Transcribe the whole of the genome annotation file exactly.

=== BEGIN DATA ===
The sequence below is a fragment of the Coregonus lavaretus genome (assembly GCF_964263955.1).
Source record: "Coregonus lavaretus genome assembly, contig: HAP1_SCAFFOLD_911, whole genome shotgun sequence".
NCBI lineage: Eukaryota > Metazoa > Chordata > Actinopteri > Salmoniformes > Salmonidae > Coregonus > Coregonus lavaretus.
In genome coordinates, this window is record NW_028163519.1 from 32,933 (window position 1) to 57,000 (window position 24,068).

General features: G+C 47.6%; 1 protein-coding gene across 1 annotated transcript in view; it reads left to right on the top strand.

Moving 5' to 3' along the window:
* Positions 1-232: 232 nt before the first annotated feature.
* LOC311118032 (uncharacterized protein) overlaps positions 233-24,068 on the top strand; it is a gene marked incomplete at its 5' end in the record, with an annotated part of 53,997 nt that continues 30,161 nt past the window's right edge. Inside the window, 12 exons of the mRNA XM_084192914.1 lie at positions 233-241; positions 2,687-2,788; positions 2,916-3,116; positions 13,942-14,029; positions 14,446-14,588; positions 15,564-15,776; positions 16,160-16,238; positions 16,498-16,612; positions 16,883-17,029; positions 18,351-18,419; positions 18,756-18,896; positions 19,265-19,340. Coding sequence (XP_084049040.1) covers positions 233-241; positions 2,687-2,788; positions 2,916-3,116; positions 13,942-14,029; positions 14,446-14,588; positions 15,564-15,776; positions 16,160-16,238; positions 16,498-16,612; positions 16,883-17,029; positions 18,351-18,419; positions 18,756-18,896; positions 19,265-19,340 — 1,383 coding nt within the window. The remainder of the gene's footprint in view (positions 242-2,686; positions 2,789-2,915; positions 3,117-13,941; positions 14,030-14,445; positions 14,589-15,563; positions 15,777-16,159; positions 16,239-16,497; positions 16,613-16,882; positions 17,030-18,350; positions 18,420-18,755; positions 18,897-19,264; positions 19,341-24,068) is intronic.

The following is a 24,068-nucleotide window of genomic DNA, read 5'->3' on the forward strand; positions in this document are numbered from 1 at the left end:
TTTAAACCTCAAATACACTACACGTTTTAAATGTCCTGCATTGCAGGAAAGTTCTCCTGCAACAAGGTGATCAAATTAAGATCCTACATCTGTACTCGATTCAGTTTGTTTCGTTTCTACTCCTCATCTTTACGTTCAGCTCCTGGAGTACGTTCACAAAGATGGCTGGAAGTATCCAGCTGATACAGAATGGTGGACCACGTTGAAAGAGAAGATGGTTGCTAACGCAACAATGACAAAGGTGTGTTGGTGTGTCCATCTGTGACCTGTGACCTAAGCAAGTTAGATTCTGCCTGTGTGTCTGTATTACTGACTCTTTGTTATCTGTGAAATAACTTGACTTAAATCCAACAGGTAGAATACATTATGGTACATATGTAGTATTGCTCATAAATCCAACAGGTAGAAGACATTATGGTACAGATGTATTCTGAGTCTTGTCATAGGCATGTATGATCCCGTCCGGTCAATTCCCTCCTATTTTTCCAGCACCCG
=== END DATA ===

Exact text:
The sequence below is a fragment of the Coregonus lavaretus genome (assembly GCF_964263955.1).
Source record: "Coregonus lavaretus genome assembly, contig: HAP1_SCAFFOLD_911, whole genome shotgun sequence".
NCBI lineage: Eukaryota > Metazoa > Chordata > Actinopteri > Salmoniformes > Salmonidae > Coregonus > Coregonus lavaretus.
In genome coordinates, this window is record NW_028163519.1 from 32,933 (window position 1) to 57,000 (window position 24,068).

General features: G+C 47.6%; 1 protein-coding gene across 1 annotated transcript in view; it reads left to right on the top strand.

Moving 5' to 3' along the window:
* Positions 1-232: 232 nt before the first annotated feature.
* LOC311118032 (uncharacterized protein) overlaps positions 233-24,068 on the top strand; it is a gene marked incomplete at its 5' end in the record, with an annotated part of 53,997 nt that continues 30,161 nt past the window's right edge. Inside the window, 12 exons of the mRNA XM_084192914.1 lie at positions 233-241; positions 2,687-2,788; positions 2,916-3,116; positions 13,942-14,029; positions 14,446-14,588; positions 15,564-15,776; positions 16,160-16,238; positions 16,498-16,612; positions 16,883-17,029; positions 18,351-18,419; positions 18,756-18,896; positions 19,265-19,340. Coding sequence (XP_084049040.1) covers positions 233-241; positions 2,687-2,788; positions 2,916-3,116; positions 13,942-14,029; positions 14,446-14,588; positions 15,564-15,776; positions 16,160-16,238; positions 16,498-16,612; positions 16,883-17,029; positions 18,351-18,419; positions 18,756-18,896; positions 19,265-19,340 — 1,383 coding nt within the window. The remainder of the gene's footprint in view (positions 242-2,686; positions 2,789-2,915; positions 3,117-13,941; positions 14,030-14,445; positions 14,589-15,563; positions 15,777-16,159; positions 16,239-16,497; positions 16,613-16,882; positions 17,030-18,350; positions 18,420-18,755; positions 18,897-19,264; positions 19,341-24,068) is intronic.

The following is a 24,068-nucleotide window of genomic DNA, read 5'->3' on the forward strand; positions in this document are numbered from 1 at the left end:
TTTAAACCTCAAATACACTACACGTTTTAAATGTCCTGCATTGCAGGAAAGTTCTCCTGCAACAAGGTGATCAAATTAAGATCCTACATCTGTACTCGATTCAGTTTGTTTCGTTTCTACTCCTCATCTTTACGTTCAGCTCCTGGAGTACGTTCACAAAGATGGCTGGAAGTATCCAGCTGATACAGAATGGTGGACCACGTTGAAAGAGAAGATGGTTGCTAACGCAACAATGACAAAGGTGTGTTGGTGTGTCCATCTGTGACCTGTGACCTAAGCAAGTTAGATTCTGCCTGTGTGTCTGTATTACTGACTCTTTGTTATCTGTGAAATAACTTGACTTAAATCCAACAGGTAGAATACATTATGGTACATATGTAGTATTGCTCATAAATCCAACAGGTAGAAGACATTATGGTACAGATGTATTCTGAGTCTTGTCATAGGCATGTATGATCCCGTCCGGTCAATTCCCTCCTATTTTTCCAGCACCCG